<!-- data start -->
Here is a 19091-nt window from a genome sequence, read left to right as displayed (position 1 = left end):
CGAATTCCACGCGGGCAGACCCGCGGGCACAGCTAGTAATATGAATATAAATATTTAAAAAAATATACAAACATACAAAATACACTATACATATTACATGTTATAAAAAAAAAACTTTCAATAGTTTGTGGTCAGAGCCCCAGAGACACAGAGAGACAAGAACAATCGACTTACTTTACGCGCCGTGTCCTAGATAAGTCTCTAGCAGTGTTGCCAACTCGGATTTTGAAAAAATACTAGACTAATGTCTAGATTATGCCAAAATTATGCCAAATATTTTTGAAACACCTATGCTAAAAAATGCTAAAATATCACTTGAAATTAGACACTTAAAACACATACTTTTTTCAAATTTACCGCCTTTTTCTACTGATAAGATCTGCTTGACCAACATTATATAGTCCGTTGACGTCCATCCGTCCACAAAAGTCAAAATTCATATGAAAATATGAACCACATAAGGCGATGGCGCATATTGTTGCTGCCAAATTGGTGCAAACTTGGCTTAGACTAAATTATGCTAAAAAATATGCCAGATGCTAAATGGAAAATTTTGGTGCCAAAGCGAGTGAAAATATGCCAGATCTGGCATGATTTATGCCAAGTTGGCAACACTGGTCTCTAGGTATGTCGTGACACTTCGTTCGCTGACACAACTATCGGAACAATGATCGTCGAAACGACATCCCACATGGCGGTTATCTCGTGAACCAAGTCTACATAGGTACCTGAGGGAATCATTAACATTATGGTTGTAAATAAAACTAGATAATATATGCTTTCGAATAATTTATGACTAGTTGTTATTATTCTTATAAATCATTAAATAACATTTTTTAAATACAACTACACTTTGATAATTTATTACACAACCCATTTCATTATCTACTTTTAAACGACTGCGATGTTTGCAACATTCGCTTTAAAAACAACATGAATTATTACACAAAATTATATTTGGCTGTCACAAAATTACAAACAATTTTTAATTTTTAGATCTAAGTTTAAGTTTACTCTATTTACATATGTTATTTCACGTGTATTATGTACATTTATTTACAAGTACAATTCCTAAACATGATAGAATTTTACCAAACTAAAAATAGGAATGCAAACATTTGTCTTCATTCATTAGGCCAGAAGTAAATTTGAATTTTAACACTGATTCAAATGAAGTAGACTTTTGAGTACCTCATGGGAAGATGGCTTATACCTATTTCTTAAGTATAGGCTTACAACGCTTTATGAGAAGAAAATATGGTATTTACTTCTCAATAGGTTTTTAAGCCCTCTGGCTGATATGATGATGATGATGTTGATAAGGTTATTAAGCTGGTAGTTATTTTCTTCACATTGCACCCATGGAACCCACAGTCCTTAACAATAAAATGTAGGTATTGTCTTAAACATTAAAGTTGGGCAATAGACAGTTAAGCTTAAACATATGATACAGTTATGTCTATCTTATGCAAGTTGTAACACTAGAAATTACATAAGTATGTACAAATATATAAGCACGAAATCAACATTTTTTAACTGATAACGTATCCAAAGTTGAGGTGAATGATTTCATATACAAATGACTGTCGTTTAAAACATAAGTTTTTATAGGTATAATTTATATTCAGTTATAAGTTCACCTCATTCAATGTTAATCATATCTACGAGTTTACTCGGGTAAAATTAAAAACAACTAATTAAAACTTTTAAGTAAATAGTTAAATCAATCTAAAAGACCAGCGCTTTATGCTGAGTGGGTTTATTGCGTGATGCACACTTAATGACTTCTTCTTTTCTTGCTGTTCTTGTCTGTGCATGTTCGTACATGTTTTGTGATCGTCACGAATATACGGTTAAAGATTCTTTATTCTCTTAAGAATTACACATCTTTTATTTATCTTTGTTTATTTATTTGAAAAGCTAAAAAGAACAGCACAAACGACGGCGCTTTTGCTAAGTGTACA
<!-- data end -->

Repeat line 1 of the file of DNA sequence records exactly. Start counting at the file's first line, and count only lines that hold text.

Here is a 19091-nt window from a genome sequence, read left to right as displayed (position 1 = left end):